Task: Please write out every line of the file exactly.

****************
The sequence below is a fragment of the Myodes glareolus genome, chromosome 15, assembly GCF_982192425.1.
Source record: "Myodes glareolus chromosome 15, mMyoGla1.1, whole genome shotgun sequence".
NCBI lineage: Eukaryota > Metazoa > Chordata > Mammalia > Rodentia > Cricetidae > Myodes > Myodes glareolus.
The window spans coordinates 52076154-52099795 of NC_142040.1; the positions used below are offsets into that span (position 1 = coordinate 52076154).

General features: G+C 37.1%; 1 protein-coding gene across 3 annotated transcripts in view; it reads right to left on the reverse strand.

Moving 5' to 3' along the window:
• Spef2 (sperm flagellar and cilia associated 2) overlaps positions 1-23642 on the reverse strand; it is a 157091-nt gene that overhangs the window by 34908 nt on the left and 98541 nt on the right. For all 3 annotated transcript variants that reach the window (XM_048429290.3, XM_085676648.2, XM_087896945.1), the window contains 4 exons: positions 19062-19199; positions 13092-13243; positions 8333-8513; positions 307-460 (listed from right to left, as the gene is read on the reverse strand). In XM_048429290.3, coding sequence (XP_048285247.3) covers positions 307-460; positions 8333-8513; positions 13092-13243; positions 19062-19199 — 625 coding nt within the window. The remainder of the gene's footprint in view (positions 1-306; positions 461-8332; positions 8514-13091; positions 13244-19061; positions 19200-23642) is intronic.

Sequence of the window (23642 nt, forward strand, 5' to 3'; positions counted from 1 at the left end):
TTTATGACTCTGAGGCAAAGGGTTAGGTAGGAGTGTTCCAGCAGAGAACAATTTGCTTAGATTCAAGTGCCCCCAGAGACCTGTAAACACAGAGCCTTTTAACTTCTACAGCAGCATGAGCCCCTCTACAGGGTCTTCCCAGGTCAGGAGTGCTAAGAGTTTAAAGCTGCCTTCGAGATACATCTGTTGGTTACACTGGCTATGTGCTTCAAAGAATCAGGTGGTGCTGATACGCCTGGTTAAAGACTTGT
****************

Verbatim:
The sequence below is a fragment of the Myodes glareolus genome, chromosome 15, assembly GCF_982192425.1.
Source record: "Myodes glareolus chromosome 15, mMyoGla1.1, whole genome shotgun sequence".
NCBI lineage: Eukaryota > Metazoa > Chordata > Mammalia > Rodentia > Cricetidae > Myodes > Myodes glareolus.
The window spans coordinates 52076154-52099795 of NC_142040.1; the positions used below are offsets into that span (position 1 = coordinate 52076154).

General features: G+C 37.1%; 1 protein-coding gene across 3 annotated transcripts in view; it reads right to left on the reverse strand.

Moving 5' to 3' along the window:
• Spef2 (sperm flagellar and cilia associated 2) overlaps positions 1-23642 on the reverse strand; it is a 157091-nt gene that overhangs the window by 34908 nt on the left and 98541 nt on the right. For all 3 annotated transcript variants that reach the window (XM_048429290.3, XM_085676648.2, XM_087896945.1), the window contains 4 exons: positions 19062-19199; positions 13092-13243; positions 8333-8513; positions 307-460 (listed from right to left, as the gene is read on the reverse strand). In XM_048429290.3, coding sequence (XP_048285247.3) covers positions 307-460; positions 8333-8513; positions 13092-13243; positions 19062-19199 — 625 coding nt within the window. The remainder of the gene's footprint in view (positions 1-306; positions 461-8332; positions 8514-13091; positions 13244-19061; positions 19200-23642) is intronic.

Sequence of the window (23642 nt, forward strand, 5' to 3'; positions counted from 1 at the left end):
TTTATGACTCTGAGGCAAAGGGTTAGGTAGGAGTGTTCCAGCAGAGAACAATTTGCTTAGATTCAAGTGCCCCCAGAGACCTGTAAACACAGAGCCTTTTAACTTCTACAGCAGCATGAGCCCCTCTACAGGGTCTTCCCAGGTCAGGAGTGCTAAGAGTTTAAAGCTGCCTTCGAGATACATCTGTTGGTTACACTGGCTATGTGCTTCAAAGAATCAGGTGGTGCTGATACGCCTGGTTAAAGACTTGT